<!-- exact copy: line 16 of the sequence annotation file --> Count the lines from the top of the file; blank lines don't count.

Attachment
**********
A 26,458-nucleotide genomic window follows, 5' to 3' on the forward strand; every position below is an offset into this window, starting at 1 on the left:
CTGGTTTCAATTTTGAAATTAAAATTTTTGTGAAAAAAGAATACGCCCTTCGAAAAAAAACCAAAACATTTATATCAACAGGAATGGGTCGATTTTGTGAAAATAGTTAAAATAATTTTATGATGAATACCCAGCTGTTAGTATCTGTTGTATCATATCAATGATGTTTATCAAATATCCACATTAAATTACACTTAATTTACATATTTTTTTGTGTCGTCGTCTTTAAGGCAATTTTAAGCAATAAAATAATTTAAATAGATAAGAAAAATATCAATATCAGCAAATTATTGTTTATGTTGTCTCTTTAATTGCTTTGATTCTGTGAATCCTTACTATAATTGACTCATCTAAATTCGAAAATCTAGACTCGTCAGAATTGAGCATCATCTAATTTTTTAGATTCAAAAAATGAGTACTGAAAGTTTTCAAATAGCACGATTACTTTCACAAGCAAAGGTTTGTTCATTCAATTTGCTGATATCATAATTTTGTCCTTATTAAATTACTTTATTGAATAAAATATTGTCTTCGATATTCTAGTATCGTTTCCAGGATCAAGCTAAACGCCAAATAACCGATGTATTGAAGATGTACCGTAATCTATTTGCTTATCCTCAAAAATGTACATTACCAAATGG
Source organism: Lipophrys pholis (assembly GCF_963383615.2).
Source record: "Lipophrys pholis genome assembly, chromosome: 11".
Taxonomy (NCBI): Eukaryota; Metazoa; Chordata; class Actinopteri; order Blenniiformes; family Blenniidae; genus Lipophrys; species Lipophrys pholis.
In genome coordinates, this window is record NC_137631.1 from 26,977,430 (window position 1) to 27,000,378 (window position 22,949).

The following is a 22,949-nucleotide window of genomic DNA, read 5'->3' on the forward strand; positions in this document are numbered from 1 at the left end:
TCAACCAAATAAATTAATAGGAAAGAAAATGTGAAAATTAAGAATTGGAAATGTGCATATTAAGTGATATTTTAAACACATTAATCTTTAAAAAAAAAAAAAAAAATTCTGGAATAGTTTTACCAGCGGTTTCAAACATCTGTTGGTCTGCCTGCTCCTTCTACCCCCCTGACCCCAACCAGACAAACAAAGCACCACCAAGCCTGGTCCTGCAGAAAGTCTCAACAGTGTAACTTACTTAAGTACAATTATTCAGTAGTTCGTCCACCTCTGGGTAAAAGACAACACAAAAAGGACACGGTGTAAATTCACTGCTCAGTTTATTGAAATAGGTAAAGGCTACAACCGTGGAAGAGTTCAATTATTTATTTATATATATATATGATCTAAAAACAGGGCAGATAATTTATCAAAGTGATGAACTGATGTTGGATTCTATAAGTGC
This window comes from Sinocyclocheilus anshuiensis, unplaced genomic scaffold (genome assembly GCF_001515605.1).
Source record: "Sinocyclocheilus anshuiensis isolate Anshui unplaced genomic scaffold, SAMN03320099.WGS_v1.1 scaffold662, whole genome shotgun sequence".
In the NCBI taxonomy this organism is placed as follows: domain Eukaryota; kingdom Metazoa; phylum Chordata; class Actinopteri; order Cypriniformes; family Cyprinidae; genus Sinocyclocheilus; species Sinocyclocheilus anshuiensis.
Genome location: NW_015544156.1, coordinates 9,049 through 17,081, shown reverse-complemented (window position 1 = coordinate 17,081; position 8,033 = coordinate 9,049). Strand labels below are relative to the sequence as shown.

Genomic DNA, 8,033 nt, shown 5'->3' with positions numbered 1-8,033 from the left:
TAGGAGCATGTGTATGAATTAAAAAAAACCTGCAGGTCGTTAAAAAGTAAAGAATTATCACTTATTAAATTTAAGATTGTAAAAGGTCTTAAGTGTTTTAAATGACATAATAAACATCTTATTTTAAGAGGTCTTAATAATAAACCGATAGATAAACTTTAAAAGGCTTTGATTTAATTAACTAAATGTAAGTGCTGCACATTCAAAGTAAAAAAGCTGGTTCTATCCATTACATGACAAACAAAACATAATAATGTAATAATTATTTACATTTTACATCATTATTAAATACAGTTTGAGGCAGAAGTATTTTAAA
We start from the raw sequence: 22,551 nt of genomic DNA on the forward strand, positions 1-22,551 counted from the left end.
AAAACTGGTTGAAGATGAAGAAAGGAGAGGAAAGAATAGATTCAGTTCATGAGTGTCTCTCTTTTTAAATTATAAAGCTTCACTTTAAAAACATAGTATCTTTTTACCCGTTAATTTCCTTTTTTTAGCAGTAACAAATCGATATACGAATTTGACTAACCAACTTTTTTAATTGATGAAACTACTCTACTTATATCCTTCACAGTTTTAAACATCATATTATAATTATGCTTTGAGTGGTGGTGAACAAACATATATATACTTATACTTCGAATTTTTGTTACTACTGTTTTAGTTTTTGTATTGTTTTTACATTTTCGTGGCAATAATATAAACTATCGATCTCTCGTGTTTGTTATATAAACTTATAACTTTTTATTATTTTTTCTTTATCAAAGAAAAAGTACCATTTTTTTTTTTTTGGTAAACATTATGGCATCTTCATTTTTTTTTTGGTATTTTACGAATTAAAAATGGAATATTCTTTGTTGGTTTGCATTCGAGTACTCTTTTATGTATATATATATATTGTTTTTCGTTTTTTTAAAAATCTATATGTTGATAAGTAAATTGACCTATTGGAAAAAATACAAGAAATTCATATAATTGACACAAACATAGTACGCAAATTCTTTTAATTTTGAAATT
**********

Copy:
AAAACTGGTTGAAGATGAAGAAAGGAGAGGAAAGAATAGATTCAGTTCATGAGTGTCTCTCTTTTTAAATTATAAAGCTTCACTTTAAAAACATAGTATCTTTTTACCCGTTAATTTCCTTTTTTTAGCAGTAACAAATCGATATACGAATTTGACTAACCAACTTTTTTAATTGATGAAACTACTCTACTTATATCCTTCACAGTTTTAAACATCATATTATAATTATGCTTTGAGTGGTGGTGAACAAACATATATATACTTATACTTCGAATTTTTGTTACTACTGTTTTAGTTTTTGTATTGTTTTTACATTTTCGTGGCAATAATATAAACTATCGATCTCTCGTGTTTGTTATATAAACTTATAACTTTTTATTATTTTTTCTTTATCAAAGAAAAAGTACCATTTTTTTTTTTTTGGTAAACATTATGGCATCTTCATTTTTTTTTTGGTATTTTACGAATTAAAAATGGAATATTCTTTGTTGGTTTGCATTCGAGTACTCTTTTATGTATATATATATATTGTTTTTCGTTTTTTTAAAAATCTATATGTTGATAAGTAAATTGACCTATTGGAAAAAATACAAGAAATTCATATAATTGACACAAACATAGTACGCAAATTCTTTTAATTTTGAAATT